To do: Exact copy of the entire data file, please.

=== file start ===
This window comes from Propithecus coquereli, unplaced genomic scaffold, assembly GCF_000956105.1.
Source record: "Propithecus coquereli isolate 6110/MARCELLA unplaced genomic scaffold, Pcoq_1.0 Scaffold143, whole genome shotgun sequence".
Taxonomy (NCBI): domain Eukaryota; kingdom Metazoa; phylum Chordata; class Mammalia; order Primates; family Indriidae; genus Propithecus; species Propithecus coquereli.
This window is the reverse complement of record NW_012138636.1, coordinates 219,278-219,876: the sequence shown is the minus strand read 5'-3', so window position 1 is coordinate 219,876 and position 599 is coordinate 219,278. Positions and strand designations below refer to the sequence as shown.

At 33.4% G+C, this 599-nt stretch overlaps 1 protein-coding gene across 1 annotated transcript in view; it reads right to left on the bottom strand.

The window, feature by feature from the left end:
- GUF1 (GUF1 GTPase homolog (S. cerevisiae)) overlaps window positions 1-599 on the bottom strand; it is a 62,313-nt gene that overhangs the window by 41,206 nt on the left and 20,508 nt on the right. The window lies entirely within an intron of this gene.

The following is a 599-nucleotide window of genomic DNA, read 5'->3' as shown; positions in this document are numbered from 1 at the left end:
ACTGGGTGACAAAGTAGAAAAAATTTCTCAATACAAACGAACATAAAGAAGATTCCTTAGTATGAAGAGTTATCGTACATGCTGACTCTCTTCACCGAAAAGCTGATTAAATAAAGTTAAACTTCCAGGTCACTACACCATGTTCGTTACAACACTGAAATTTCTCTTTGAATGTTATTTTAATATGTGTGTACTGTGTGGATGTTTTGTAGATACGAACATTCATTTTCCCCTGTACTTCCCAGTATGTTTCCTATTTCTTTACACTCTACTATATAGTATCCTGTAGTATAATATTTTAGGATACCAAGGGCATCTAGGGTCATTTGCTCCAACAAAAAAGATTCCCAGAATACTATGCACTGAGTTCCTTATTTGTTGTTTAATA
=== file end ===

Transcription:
This window comes from Propithecus coquereli, unplaced genomic scaffold, assembly GCF_000956105.1.
Source record: "Propithecus coquereli isolate 6110/MARCELLA unplaced genomic scaffold, Pcoq_1.0 Scaffold143, whole genome shotgun sequence".
Taxonomy (NCBI): domain Eukaryota; kingdom Metazoa; phylum Chordata; class Mammalia; order Primates; family Indriidae; genus Propithecus; species Propithecus coquereli.
This window is the reverse complement of record NW_012138636.1, coordinates 219,278-219,876: the sequence shown is the minus strand read 5'-3', so window position 1 is coordinate 219,876 and position 599 is coordinate 219,278. Positions and strand designations below refer to the sequence as shown.

At 33.4% G+C, this 599-nt stretch overlaps 1 protein-coding gene across 1 annotated transcript in view; it reads right to left on the bottom strand.

The window, feature by feature from the left end:
- GUF1 (GUF1 GTPase homolog (S. cerevisiae)) overlaps window positions 1-599 on the bottom strand; it is a 62,313-nt gene that overhangs the window by 41,206 nt on the left and 20,508 nt on the right. The window lies entirely within an intron of this gene.

The following is a 599-nucleotide window of genomic DNA, read 5'->3' as shown; positions in this document are numbered from 1 at the left end:
ACTGGGTGACAAAGTAGAAAAAATTTCTCAATACAAACGAACATAAAGAAGATTCCTTAGTATGAAGAGTTATCGTACATGCTGACTCTCTTCACCGAAAAGCTGATTAAATAAAGTTAAACTTCCAGGTCACTACACCATGTTCGTTACAACACTGAAATTTCTCTTTGAATGTTATTTTAATATGTGTGTACTGTGTGGATGTTTTGTAGATACGAACATTCATTTTCCCCTGTACTTCCCAGTATGTTTCCTATTTCTTTACACTCTACTATATAGTATCCTGTAGTATAATATTTTAGGATACCAAGGGCATCTAGGGTCATTTGCTCCAACAAAAAAGATTCCCAGAATACTATGCACTGAGTTCCTTATTTGTTGTTTAATA